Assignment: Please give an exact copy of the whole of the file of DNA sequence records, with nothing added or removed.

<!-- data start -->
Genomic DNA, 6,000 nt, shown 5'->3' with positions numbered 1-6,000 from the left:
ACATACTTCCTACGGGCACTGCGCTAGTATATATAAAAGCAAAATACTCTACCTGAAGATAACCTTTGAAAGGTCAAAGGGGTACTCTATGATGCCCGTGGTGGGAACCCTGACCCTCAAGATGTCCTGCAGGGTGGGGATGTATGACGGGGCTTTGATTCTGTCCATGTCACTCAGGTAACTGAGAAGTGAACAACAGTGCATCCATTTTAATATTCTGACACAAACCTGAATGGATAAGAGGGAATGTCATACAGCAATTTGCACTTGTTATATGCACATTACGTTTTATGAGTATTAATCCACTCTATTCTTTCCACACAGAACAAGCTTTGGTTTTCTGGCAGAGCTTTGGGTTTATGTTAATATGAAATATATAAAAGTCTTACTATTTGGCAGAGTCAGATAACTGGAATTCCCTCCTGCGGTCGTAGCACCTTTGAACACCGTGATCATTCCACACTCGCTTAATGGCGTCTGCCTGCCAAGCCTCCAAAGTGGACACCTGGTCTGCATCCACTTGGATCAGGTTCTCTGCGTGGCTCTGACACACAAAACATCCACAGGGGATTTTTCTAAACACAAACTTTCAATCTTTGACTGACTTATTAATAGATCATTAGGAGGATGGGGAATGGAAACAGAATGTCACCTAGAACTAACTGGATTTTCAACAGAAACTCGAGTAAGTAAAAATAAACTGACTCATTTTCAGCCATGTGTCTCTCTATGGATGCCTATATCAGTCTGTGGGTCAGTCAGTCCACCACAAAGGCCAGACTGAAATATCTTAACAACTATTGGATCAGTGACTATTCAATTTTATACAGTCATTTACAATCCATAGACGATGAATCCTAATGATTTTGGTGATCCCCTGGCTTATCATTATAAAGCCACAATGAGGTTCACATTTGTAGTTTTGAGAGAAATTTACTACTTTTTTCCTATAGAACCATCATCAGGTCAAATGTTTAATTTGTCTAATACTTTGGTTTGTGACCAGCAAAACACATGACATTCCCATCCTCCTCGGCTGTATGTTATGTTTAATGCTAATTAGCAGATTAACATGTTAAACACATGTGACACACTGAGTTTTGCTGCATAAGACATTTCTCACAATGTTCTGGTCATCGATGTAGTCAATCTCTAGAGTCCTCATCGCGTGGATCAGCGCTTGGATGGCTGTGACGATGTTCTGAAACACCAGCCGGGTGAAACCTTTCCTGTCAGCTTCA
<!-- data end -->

Genomic DNA, 6,000 nt, shown 5'->3' with positions numbered 1-6,000 from the left:
ACATACTTCCTACGGGCACTGCGCTAGTATATATAAAAGCAAAATACTCTACCTGAAGATAACCTTTGAAAGGTCAAAGGGGTACTCTATGATGCCCGTGGTGGGAACCCTGACCCTCAAGATGTCCTGCAGGGTGGGGATGTATGACGGGGCTTTGATTCTGTCCATGTCACTCAGGTAACTGAGAAGTGAACAACAGTGCATCCATTTTAATATTCTGACACAAACCTGAATGGATAAGAGGGAATGTCATACAGCAATTTGCACTTGTTATATGCACATTACGTTTTATGAGTATTAATCCACTCTATTCTTTCCACACAGAACAAGCTTTGGTTTTCTGGCAGAGCTTTGGGTTTATGTTAATATGAAATATATAAAAGTCTTACTATTTGGCAGAGTCAGATAACTGGAATTCCCTCCTGCGGTCGTAGCACCTTTGAACACCGTGATCATTCCACACTCGCTTAATGGCGTCTGCCTGCCAAGCCTCCAAAGTGGACACCTGGTCTGCATCCACTTGGATCAGGTTCTCTGCGTGGCTCTGACACACAAAACATCCACAGGGGATTTTTCTAAACACAAACTTTCAATCTTTGACTGACTTATTAATAGATCATTAGGAGGATGGGGAATGGAAACAGAATGTCACCTAGAACTAACTGGATTTTCAACAGAAACTCGAGTAAGTAAAAATAAACTGACTCATTTTCAGCCATGTGTCTCTCTATGGATGCCTATATCAGTCTGTGGGTCAGTCAGTCCACCACAAAGGCCAGACTGAAATATCTTAACAACTATTGGATCAGTGACTATTCAATTTTATACAGTCATTTACAATCCATAGACGATGAATCCTAATGATTTTGGTGATCCCCTGGCTTATCATTATAAAGCCACAATGAGGTTCACATTTGTAGTTTTGAGAGAAATTTACTACTTTTTTCCTATAGAACCATCATCAGGTCAAATGTTTAATTTGTCTAATACTTTGGTTTGTGACCAGCAAAACACATGACATTCCCATCCTCCTCGGCTGTATGTTATGTTTAATGCTAATTAGCAGATTAACATGTTAAACACATGTGACACACTGAGTTTTGCTGCATAAGACATTTCTCACAATGTTCTGGTCATCGATGTAGTCAATCTCTAGAGTCCTCATCGCGTGGATCAGCGCTTGGATGGCTGTGACGATGTTCTGAAACACCAGCCGGGTGAAACCTTTCCTGTCAGCTTCA